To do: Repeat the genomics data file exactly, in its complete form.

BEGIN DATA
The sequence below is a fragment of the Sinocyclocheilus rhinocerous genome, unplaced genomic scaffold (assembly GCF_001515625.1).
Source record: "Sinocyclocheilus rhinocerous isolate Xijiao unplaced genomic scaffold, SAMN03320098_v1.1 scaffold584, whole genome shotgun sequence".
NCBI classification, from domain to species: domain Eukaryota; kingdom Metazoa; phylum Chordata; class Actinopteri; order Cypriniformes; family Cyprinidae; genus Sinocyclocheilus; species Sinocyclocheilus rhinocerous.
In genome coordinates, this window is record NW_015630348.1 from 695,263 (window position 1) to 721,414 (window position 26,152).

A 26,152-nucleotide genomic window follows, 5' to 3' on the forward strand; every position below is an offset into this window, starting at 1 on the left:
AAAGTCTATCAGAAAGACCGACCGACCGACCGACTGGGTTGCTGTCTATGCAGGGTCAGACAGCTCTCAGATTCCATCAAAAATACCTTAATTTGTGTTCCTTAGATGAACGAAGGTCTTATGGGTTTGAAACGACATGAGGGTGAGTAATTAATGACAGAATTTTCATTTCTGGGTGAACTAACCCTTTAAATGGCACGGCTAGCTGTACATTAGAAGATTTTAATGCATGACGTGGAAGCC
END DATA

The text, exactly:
The sequence below is a fragment of the Sinocyclocheilus rhinocerous genome, unplaced genomic scaffold (assembly GCF_001515625.1).
Source record: "Sinocyclocheilus rhinocerous isolate Xijiao unplaced genomic scaffold, SAMN03320098_v1.1 scaffold584, whole genome shotgun sequence".
NCBI classification, from domain to species: domain Eukaryota; kingdom Metazoa; phylum Chordata; class Actinopteri; order Cypriniformes; family Cyprinidae; genus Sinocyclocheilus; species Sinocyclocheilus rhinocerous.
In genome coordinates, this window is record NW_015630348.1 from 695,263 (window position 1) to 721,414 (window position 26,152).

A 26,152-nucleotide genomic window follows, 5' to 3' on the forward strand; every position below is an offset into this window, starting at 1 on the left:
AAAGTCTATCAGAAAGACCGACCGACCGACCGACTGGGTTGCTGTCTATGCAGGGTCAGACAGCTCTCAGATTCCATCAAAAATACCTTAATTTGTGTTCCTTAGATGAACGAAGGTCTTATGGGTTTGAAACGACATGAGGGTGAGTAATTAATGACAGAATTTTCATTTCTGGGTGAACTAACCCTTTAAATGGCACGGCTAGCTGTACATTAGAAGATTTTAATGCATGACGTGGAAGCC